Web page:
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dc.contributor.authorMerikangas, Alison K
dc.contributor.authorCorvin, Aiden P
dc.contributor.authorGallagher, Louise
dc.date.accessioned2012-02-01T10:45:07Z
dc.date.available2012-02-01T10:45:07Z
dc.date.issued2012-02-01T10:45:07Z
dc.identifier.citationTrends Genet. 2009 Dec;25(12):536-44. Epub 2009 Nov 10.en_GB
dc.identifier.issn0168-9525 (Print)en_GB
dc.identifier.issn0168-9525 (Linking)en_GB
dc.identifier.pmid19910074en_GB
dc.identifier.doi10.1016/j.tig.2009.10.006en_GB
dc.identifier.urihttp://hdl.handle.net/10147/207801
dc.description.abstractCopy-number variation (CNV) is the most prevalent type of structural variation in the human genome. There is emerging evidence that copy-number variants (CNVs) provide a new vista on understanding susceptibility to neuropsychiatric disorders. Some challenges in the interpretation of current CNV studies include the use of overlapping samples, differing phenotypic definitions, an absence of population norms for CNVs and a lack of consensus in methods for CNV detection and analysis. Here, we review current CNV association study methods and results in autism spectrum disorders (ASD) and schizophrenia, and provide suggestions for design approaches to future studies that might maximize the translation of this work to etiological understanding.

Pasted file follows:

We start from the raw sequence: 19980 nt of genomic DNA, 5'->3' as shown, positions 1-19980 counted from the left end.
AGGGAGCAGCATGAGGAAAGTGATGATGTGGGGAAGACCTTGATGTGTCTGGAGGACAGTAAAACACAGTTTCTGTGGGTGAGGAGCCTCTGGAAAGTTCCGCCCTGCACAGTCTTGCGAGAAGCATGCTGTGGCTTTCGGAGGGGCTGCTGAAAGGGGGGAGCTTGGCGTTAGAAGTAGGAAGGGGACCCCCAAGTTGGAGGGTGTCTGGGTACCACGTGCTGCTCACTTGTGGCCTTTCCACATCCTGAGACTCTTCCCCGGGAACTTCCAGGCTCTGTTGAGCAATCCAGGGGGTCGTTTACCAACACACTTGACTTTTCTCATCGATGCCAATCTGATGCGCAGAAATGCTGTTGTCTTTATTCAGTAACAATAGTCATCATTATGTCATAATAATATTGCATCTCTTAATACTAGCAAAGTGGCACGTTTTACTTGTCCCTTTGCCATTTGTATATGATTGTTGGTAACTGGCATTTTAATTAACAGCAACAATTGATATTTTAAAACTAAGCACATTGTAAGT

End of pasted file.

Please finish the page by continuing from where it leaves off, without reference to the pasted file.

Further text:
dc.language.isoengen_GB
dc.subject.meshAnimalsen_GB
dc.subject.meshAutistic Disorder/*geneticsen_GB
dc.subject.mesh*DNA Copy Number Variationsen_GB
dc.subject.meshHumansen_GB
dc.subject.meshSchizophrenia/*geneticsen_GB
dc.titleCopy-number variants in neurodevelopmental disorders: promises and challenges.en_GB
dc.contributor.departmentDepartment of Psychiatry, Trinity Centre for Health Sciences, St. James Hospital,, Dublin, Ireland. merikana@tcd.ieen_GB
dc.identifier.journalTrends in genetics : TIGen_GB
dc.description.provinceLeinster
html.description.abstractCopy-number variation (CNV) is the most prevalent type of structural variation in the human genome. There is emerging evidence that copy-number variants (CNVs) provide a new vista on understanding susceptibility to neuropsychiatric disorders. Some challenges in the interpretation of current CNV studies include the use of overlapping samples, differing phenotypic definitions, an absence of population norms for CNVs and a lack of consensus in methods for CNV detection and analysis. Here, we review current CNV association study methods and results in autism spectrum disorders (ASD) and schizophrenia, and provide suggestions for design approaches to future studies that might maximize the translation of this work to etiological understanding.


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